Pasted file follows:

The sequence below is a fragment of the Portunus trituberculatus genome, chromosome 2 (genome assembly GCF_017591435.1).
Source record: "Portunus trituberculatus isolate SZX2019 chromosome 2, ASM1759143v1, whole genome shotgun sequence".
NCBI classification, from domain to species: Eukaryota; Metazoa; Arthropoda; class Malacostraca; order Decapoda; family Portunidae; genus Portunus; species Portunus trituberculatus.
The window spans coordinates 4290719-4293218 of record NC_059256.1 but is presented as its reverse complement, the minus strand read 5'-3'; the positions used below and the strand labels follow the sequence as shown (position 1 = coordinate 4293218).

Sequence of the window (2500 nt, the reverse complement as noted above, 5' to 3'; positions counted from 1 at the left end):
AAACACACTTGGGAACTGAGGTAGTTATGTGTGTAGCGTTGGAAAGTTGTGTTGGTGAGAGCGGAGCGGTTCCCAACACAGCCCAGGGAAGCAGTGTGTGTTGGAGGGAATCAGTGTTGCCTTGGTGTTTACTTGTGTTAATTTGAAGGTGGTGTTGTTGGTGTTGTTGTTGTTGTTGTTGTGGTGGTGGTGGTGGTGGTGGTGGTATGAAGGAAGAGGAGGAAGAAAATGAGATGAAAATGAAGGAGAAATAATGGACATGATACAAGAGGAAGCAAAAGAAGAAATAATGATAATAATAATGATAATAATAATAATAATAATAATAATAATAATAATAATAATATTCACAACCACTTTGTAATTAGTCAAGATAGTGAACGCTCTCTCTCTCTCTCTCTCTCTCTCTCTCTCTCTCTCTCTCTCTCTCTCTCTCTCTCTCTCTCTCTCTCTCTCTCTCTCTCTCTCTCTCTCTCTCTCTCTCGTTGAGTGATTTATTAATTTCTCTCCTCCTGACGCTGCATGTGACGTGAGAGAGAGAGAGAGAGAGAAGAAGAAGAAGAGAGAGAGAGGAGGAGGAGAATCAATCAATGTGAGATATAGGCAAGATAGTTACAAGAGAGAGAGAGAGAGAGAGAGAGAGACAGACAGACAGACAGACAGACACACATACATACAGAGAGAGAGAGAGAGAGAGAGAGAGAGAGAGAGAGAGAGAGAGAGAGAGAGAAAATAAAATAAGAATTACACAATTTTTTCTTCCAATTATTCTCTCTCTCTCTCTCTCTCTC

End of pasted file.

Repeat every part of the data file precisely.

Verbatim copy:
The sequence below is a fragment of the Portunus trituberculatus genome, chromosome 2 (genome assembly GCF_017591435.1).
Source record: "Portunus trituberculatus isolate SZX2019 chromosome 2, ASM1759143v1, whole genome shotgun sequence".
NCBI classification, from domain to species: Eukaryota; Metazoa; Arthropoda; class Malacostraca; order Decapoda; family Portunidae; genus Portunus; species Portunus trituberculatus.
The window spans coordinates 4290719-4293218 of record NC_059256.1 but is presented as its reverse complement, the minus strand read 5'-3'; the positions used below and the strand labels follow the sequence as shown (position 1 = coordinate 4293218).

Sequence of the window (2500 nt, the reverse complement as noted above, 5' to 3'; positions counted from 1 at the left end):
AAACACACTTGGGAACTGAGGTAGTTATGTGTGTAGCGTTGGAAAGTTGTGTTGGTGAGAGCGGAGCGGTTCCCAACACAGCCCAGGGAAGCAGTGTGTGTTGGAGGGAATCAGTGTTGCCTTGGTGTTTACTTGTGTTAATTTGAAGGTGGTGTTGTTGGTGTTGTTGTTGTTGTTGTTGTGGTGGTGGTGGTGGTGGTGGTGGTATGAAGGAAGAGGAGGAAGAAAATGAGATGAAAATGAAGGAGAAATAATGGACATGATACAAGAGGAAGCAAAAGAAGAAATAATGATAATAATAATGATAATAATAATAATAATAATAATAATAATAATAATAATAATATTCACAACCACTTTGTAATTAGTCAAGATAGTGAACGCTCTCTCTCTCTCTCTCTCTCTCTCTCTCTCTCTCTCTCTCTCTCTCTCTCTCTCTCTCTCTCTCTCTCTCTCTCTCTCTCTCTCTCTCTCTCTCTCTCTCGTTGAGTGATTTATTAATTTCTCTCCTCCTGACGCTGCATGTGACGTGAGAGAGAGAGAGAGAGAGAAGAAGAAGAAGAGAGAGAGAGGAGGAGGAGAATCAATCAATGTGAGATATAGGCAAGATAGTTACAAGAGAGAGAGAGAGAGAGAGAGAGAGACAGACAGACAGACAGACAGACACACATACATACAGAGAGAGAGAGAGAGAGAGAGAGAGAGAGAGAGAGAGAGAGAGAGAGAGAGAAAATAAAATAAGAATTACACAATTTTTTCTTCCAATTATTCTCTCTCTCTCTCTCTCTCTC